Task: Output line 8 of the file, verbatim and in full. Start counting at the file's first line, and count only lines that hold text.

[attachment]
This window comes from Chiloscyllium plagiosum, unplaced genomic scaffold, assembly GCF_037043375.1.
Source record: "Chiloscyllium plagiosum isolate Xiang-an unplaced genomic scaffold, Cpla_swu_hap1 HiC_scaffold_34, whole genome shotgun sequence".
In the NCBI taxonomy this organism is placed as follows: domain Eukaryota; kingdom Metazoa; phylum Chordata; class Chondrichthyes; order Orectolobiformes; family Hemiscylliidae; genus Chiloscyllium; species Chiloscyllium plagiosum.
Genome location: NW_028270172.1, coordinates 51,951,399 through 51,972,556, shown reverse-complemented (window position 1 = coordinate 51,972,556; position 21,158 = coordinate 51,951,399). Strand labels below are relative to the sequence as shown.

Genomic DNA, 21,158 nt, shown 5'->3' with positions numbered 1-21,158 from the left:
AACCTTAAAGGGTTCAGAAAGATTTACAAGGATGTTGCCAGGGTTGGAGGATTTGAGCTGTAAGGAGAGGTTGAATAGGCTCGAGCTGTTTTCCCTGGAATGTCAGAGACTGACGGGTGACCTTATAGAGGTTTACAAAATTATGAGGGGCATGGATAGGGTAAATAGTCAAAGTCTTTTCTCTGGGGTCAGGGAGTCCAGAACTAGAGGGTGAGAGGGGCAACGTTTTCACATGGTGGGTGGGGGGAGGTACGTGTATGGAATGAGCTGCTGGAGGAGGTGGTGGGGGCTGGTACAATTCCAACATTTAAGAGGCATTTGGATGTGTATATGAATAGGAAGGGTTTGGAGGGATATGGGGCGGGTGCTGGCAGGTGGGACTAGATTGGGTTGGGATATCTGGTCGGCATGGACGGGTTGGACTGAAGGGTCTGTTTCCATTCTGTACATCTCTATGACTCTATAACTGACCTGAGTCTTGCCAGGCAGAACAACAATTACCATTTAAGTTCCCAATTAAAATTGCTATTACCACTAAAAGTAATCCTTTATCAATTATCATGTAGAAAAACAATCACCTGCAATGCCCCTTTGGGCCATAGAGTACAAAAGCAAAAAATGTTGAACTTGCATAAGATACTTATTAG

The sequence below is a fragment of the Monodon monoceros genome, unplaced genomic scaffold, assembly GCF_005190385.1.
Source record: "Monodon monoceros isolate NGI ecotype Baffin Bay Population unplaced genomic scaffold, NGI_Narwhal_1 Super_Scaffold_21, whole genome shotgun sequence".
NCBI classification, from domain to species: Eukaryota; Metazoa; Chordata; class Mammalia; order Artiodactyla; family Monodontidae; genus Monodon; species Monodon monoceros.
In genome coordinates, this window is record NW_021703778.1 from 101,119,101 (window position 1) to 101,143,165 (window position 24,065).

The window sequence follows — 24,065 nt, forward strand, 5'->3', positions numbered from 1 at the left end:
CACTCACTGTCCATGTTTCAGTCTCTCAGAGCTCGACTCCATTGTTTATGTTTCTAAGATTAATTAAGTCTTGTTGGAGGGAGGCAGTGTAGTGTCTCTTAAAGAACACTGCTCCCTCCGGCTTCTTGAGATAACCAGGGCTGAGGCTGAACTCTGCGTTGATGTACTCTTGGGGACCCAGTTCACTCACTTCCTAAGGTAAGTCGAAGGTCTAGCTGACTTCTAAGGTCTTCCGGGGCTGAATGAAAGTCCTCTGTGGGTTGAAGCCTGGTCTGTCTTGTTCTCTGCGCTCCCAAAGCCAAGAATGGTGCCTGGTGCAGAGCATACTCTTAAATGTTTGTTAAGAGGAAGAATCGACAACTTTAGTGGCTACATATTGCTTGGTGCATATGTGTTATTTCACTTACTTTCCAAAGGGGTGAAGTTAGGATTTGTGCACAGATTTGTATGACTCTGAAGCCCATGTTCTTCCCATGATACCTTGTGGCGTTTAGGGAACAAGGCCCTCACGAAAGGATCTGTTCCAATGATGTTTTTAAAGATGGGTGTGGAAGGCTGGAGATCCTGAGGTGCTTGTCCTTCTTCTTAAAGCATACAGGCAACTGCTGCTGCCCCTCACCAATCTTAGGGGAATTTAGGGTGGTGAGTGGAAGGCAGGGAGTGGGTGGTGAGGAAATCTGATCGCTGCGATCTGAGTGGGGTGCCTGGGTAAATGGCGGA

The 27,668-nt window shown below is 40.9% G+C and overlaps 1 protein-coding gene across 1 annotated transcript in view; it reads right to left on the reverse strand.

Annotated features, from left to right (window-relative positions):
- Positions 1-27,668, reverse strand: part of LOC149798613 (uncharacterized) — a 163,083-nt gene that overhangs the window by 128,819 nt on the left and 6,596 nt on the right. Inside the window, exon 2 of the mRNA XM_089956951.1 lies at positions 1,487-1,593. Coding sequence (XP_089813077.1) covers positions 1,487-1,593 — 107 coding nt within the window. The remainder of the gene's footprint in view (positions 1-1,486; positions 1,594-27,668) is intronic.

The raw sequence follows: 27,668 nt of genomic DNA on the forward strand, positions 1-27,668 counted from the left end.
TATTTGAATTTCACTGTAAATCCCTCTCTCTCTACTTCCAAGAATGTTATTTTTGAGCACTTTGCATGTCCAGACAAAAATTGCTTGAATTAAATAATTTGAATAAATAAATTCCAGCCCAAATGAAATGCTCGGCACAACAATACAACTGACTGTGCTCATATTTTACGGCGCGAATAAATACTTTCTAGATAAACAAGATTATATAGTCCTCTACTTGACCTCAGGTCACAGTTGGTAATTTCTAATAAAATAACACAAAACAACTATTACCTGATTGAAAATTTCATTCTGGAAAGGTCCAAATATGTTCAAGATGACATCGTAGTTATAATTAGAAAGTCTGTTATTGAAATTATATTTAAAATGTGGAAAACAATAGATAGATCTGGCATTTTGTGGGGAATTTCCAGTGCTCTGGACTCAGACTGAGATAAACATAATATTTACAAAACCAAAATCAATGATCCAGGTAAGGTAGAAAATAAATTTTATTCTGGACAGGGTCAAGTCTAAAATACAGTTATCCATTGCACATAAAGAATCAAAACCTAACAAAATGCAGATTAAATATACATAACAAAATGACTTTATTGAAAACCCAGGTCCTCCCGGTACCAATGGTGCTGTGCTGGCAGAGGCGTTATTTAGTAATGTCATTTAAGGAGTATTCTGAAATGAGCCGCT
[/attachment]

Source record: "Monodon monoceros isolate NGI ecotype Baffin Bay Population unplaced genomic scaffold, NGI_Narwhal_1 Super_Scaffold_21, whole genome shotgun sequence".